The turning point occurs when Tehlor unapologetically makes fun of Emily’s newfound friends for their missing brows and thumb, as Emily holds her own grounds and stands up for them. Meanwhile, classmates Jasmine (played by Sarah) and Hugh eagerly watch the drama unfold.

Victoria has now acquired a steely resolve to do whatever it takes to become Valedictorian. Upon finding out that a popularity poll on Eavesdrop (LAW School’s Facebook group) is indicative of the next Valedictorian, both Jamie and Victoria decide to boost their popularity in school. Much to Victoria’s dismay, Jamie easily fits into all the different cliques of friends in school. Realising that Jamie may win the poll and derail her from her goals, Victoria exposes Jamie to be a fake with an anonymous post on Eavesdrop, causing Jamie to become the most despised person in LAW School overnight.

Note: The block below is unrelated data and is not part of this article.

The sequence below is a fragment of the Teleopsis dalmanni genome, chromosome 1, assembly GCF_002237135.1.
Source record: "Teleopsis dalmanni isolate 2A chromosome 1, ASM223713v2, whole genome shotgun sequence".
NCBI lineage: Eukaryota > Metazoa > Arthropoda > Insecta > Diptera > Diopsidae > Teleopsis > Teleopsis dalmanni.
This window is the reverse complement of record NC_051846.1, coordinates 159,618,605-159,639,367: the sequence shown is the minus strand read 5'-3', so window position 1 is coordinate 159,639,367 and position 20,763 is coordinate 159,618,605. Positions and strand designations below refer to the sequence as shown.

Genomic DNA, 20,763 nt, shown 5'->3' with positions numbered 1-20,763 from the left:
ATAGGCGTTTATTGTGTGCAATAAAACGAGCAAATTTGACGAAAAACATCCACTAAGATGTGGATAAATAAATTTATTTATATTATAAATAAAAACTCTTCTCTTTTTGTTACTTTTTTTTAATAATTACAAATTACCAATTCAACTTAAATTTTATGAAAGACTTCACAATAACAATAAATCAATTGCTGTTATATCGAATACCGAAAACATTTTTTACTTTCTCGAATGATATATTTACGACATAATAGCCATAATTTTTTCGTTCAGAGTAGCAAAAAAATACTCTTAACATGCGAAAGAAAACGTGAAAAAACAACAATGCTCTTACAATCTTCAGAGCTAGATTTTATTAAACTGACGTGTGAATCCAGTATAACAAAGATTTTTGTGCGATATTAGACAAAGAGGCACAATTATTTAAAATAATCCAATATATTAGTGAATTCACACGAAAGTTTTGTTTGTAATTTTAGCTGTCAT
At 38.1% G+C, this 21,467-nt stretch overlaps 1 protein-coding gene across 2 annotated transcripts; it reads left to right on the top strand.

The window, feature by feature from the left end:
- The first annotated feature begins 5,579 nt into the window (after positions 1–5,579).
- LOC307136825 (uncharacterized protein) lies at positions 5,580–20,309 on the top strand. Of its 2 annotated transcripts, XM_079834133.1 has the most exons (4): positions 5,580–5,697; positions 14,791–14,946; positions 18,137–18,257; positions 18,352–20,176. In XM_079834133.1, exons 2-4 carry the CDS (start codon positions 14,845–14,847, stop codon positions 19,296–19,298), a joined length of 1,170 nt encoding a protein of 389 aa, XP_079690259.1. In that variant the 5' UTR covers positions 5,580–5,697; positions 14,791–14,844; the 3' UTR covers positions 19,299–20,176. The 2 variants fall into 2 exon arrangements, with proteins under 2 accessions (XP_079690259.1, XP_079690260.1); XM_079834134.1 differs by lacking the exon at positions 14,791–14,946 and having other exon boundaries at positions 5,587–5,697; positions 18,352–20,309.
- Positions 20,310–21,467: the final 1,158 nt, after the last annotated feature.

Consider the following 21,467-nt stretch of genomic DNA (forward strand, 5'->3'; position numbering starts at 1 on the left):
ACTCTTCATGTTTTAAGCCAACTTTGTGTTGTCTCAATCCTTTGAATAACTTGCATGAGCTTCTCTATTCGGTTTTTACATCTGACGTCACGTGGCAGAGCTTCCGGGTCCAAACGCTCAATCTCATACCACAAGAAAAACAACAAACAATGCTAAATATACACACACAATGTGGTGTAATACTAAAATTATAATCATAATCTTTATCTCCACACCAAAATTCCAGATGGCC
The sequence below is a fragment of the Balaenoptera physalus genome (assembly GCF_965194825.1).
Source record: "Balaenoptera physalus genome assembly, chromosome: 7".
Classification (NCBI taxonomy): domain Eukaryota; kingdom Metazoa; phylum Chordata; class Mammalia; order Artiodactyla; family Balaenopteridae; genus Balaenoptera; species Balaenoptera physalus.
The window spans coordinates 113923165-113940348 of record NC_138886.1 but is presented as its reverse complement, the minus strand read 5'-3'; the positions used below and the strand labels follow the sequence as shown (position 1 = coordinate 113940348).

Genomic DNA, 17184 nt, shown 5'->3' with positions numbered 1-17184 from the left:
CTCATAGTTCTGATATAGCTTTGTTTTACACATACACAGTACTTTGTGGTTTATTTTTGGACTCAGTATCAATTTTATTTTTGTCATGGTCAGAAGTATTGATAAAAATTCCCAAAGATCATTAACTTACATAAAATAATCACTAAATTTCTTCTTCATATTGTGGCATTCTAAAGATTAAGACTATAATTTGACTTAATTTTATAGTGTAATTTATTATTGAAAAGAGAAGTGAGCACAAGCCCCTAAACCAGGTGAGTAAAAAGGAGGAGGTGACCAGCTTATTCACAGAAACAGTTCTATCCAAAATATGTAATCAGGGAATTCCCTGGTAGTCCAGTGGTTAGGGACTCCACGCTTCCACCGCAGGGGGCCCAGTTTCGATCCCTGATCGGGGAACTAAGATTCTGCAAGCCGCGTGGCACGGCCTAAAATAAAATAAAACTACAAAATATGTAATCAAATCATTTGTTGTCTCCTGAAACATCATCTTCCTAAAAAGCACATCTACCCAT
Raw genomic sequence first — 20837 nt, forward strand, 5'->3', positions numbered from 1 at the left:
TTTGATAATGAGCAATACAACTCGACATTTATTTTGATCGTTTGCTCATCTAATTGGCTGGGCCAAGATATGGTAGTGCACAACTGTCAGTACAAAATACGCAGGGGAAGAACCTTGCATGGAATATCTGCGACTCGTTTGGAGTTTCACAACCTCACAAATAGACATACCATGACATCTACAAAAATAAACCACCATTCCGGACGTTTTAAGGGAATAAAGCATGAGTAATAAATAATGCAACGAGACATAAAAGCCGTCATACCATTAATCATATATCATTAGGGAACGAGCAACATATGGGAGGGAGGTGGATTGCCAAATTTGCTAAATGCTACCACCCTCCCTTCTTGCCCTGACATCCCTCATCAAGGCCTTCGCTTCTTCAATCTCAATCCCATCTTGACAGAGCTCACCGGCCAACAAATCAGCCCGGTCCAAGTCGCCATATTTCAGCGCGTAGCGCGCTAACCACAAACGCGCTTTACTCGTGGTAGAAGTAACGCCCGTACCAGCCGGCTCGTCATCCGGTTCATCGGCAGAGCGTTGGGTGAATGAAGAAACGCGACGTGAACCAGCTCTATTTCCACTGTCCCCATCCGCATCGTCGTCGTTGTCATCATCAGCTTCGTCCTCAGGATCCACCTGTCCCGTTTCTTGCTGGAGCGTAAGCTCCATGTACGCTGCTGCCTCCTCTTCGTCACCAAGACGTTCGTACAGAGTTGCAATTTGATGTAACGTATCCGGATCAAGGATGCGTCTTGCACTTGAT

These conflicts soon began to spiral out of hand. Harriet and Jotham conspire to (and eventually do) shave off Tehlor’s on fleek eyebrows, an extreme attempt at letting her have a taste of her own medicine. As tension hangs thick in the air, Emily and Tehlor individually meets up with Jamie, who calls them out for being hypocrites in failing to accept their own flaws.

Eventually, the final exam comes around. Each character, in their monologue, reflects that they might have made a statement — but at what cost?

Later, Victoria learns that the school has decided to name her the Valedictorian, but in her questionnaire, she left the “preferred career path” question blank. She learns from Tutor Tan that “freedom” is apparently not a career choice.